Colored Wireframe discussion

(SterlingRoth) #82

Regardless of the colors being selected, if there are 4+ layers of partially transparent geometry blending together, it’s gonna lose contrast. Especially with flat surfaces. I work in a lot of rectangles, so I don’t have surface shading to rely on to distinguish objects, Which is why I have the wireframe overlay.

Here is that scene with no wireframes, and random color x-ray shading:

(polyboy) #83

No need for discussion here, build it in. Everyone Comes to the point were colored wires are usefull for a certain project.


Do you think it would be practically usable if the color of the colored wireframe could something like “Single”, “Object”, “Random”? Or would more options be necessary?

(SterlingRoth) #85

For me, I have no desire for random colors. I used 3d studio viz a long time ago, and I never liked the random colors, looks like clown barf. But to keep consistency with the solid shading color options, I could see including the option.

Object based and collection based would be all that I need.

Per material doesn’t seem worth it, as materials are applied to faces, not edges. Plus it certainly would increase complexity.

Having per object colors accesible via the python api opens up plenty of power for whatever weird coloring I want to do. Color coding by size, vertex count, distance from camera, etc. There’s a lot of potential for some great visualization addons.

(burnin) #86

Have you looked at the pigeon build - that would suffice…

(Mr_Flamey) #87

For some reason I thought we already had coloured wireframes, but after trying to access them I realised I was wrong and came here.

It would be really nice to have collection colour in addition to material and object, and be able to use this to colour both solid and wireframe, as not only would it help readability in the outliner, but using the same colour in the viewport as in the outliner would make it much easier to see which objects belong to which collection without having to select them. Not only does this make it easier to understand one’s own scene, but is very helpful when you can quickly see at a glance which objects are which in a scene created by another artist. Currently the only colour separation in wireframe mode is between selected and unselected objects, so wireframe is of limited practical use in large scenes with many objects, which was also an issue with previous versions of Blender :confused:

(William) #88

Collection colors will be possible in 2.81, which will include a feature called Collection Overrides. From here you could override material colors for a given collection.

(Blender Foundation CERTIFIED TRAINER) #89

What about object wireframe colors? Could it be possible?

(Lumpengnom) #90

At least we could write a script that automatically places every object into its own collection and automatically sets this collection color to something random.
It´s a bit silly but better than not having per object colored wires at all.

(Herbert123) #91

Ah, this thread reminds me of making this meme video out of frustration in 2014. Just now re-watched it, and it made me giggle. I must have been quite ticked off. :grin::wink:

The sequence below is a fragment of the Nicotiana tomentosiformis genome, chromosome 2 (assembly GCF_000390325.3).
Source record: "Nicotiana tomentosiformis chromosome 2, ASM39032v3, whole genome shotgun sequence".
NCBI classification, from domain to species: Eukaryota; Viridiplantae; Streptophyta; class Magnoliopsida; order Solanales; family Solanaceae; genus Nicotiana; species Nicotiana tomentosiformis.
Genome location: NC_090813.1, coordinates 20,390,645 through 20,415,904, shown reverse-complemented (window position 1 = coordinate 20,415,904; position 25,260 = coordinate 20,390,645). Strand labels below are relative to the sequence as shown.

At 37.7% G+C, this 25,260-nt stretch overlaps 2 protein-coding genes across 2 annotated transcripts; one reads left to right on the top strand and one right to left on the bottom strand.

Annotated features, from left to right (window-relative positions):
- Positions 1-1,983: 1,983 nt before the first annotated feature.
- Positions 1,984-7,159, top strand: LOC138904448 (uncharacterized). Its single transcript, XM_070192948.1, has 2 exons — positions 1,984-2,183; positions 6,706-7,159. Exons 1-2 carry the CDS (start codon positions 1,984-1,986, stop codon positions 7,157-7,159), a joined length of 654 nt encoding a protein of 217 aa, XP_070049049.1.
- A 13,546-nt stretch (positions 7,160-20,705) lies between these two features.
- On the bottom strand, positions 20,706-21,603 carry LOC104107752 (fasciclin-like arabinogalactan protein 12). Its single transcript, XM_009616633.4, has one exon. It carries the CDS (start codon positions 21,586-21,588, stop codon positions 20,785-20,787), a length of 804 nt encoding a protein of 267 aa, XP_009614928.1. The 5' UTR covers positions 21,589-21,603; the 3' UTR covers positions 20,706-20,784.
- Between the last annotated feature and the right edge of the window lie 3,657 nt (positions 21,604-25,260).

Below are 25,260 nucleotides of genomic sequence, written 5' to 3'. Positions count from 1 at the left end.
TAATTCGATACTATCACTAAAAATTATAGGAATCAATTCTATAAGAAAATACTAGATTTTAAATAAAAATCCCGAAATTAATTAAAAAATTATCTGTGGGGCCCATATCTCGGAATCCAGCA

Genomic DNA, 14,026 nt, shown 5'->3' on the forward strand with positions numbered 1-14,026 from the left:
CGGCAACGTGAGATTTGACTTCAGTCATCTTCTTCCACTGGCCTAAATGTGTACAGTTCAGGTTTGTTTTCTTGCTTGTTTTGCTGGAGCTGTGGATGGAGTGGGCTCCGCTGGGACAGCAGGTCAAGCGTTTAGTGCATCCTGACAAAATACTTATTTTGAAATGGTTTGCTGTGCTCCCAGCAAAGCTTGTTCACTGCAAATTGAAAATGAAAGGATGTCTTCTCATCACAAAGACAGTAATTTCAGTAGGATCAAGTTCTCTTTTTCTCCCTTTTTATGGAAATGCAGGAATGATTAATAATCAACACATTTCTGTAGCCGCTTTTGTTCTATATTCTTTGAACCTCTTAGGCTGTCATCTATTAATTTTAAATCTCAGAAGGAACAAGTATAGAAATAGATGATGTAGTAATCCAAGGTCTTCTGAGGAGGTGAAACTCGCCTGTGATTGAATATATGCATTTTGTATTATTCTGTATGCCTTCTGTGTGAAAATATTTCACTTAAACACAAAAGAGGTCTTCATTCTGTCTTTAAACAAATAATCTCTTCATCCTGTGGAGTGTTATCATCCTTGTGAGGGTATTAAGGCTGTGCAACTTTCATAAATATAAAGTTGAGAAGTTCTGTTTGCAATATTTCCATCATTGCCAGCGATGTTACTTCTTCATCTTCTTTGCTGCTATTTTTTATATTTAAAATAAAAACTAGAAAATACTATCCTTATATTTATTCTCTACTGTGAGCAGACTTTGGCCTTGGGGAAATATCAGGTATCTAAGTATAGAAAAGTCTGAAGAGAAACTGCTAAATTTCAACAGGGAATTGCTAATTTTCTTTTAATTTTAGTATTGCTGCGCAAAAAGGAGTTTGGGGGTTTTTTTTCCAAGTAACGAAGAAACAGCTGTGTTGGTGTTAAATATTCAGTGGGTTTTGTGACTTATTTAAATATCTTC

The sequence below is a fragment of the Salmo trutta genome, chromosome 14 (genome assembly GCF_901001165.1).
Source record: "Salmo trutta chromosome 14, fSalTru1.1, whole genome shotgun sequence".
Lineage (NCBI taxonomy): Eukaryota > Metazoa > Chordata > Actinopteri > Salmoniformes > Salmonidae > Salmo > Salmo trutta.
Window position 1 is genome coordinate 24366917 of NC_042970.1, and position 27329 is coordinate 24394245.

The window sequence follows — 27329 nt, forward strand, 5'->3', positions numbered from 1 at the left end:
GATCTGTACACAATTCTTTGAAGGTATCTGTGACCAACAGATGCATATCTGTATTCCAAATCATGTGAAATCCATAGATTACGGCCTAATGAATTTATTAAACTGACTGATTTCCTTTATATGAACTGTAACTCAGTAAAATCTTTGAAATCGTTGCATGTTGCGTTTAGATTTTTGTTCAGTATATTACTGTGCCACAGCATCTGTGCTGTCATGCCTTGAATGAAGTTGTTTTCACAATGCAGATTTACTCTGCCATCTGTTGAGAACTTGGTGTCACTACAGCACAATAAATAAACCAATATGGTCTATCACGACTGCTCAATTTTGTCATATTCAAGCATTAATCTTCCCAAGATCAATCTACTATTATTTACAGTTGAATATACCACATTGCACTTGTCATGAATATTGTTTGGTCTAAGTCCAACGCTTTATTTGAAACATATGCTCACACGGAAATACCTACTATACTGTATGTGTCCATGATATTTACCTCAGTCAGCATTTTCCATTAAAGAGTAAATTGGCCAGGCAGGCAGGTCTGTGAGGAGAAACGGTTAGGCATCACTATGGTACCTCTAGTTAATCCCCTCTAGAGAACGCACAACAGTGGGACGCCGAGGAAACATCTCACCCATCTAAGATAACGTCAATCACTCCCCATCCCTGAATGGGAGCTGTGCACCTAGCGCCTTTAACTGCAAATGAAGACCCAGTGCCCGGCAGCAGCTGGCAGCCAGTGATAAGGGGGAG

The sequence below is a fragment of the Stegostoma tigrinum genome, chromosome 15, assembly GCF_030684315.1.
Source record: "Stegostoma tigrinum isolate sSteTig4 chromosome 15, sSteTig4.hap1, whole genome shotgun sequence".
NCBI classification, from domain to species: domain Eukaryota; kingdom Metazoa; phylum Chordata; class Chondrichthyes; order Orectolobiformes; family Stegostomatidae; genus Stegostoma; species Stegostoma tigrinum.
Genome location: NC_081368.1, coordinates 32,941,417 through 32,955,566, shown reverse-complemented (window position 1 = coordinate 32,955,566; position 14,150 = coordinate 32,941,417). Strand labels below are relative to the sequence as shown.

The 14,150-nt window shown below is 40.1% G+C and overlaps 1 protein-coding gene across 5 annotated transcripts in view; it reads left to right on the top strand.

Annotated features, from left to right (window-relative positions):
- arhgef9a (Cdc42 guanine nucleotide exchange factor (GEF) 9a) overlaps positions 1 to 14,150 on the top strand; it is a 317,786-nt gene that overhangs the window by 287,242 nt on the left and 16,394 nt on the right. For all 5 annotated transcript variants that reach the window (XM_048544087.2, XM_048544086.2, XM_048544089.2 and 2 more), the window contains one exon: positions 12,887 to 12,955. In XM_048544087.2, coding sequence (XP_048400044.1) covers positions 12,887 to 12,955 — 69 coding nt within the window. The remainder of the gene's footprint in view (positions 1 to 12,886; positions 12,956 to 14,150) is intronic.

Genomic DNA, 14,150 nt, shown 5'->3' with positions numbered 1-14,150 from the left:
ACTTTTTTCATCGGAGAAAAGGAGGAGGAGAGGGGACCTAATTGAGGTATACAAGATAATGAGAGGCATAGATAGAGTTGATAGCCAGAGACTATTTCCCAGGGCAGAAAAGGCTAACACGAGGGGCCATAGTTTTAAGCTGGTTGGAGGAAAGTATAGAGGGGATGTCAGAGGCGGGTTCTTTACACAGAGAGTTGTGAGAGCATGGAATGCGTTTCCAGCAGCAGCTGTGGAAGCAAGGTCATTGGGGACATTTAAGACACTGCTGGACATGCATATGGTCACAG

At that time, a client asked me to work with a heavy CAD model, and a custom coloured object wireframe mode would have been extremely useful back then. In the end, I prepared the model in an older version of Cinema4D, and imported it into Blender for rendering/animation.

All joking aside, I still have some hope left that the devs will add coloured wires in 2.8x. Even Collection Wire Colour Overrides sound good to me.

(William) #92

I don’t see why not.

We could re-use this section from the Solid mode overlays for wireframe mode too.


Colored wireframes have been added to Blender before, such as in the Gooseberry branch.

The tricky part with colored wireframes has always been making the selection stand out. Obviously we would need to handle the selected/active states differently.

(Lumpengnom) #93

This is not really problematic. There is no mechanism preventing the user to make wireframes the same color as the selection in other programs. It can be an inconvenience and you might have to change the colors by hand but compared to not having colored wires at all it is minuscule.
It would be trivial to write a script that changes all wire colors that are too similar to the selection color to something else, so that the user only has to run this script in case of color overlap.

(William) #94

Hm well, that solution does sound somewhat problematic and not trivial to do either. Some other solutions could be:

  • only use the hue for the wire colors. The brightness can then be used for selected & active states
  • use a different method for showing the selection, such as wire thickness

(asknarin) #95

oh, god, not that )))

(Lumpengnom) #96

Ok. May i ask why it doesn´t sound trivial? If we get python access to wire color per object and python access to which color is set in the preferences it is just a matter of looping through all objects or optionally all selected objects, comparing the current color to the wire color. If they are similar the color is changed to a random color which is not similar to the preferenced selectoin color.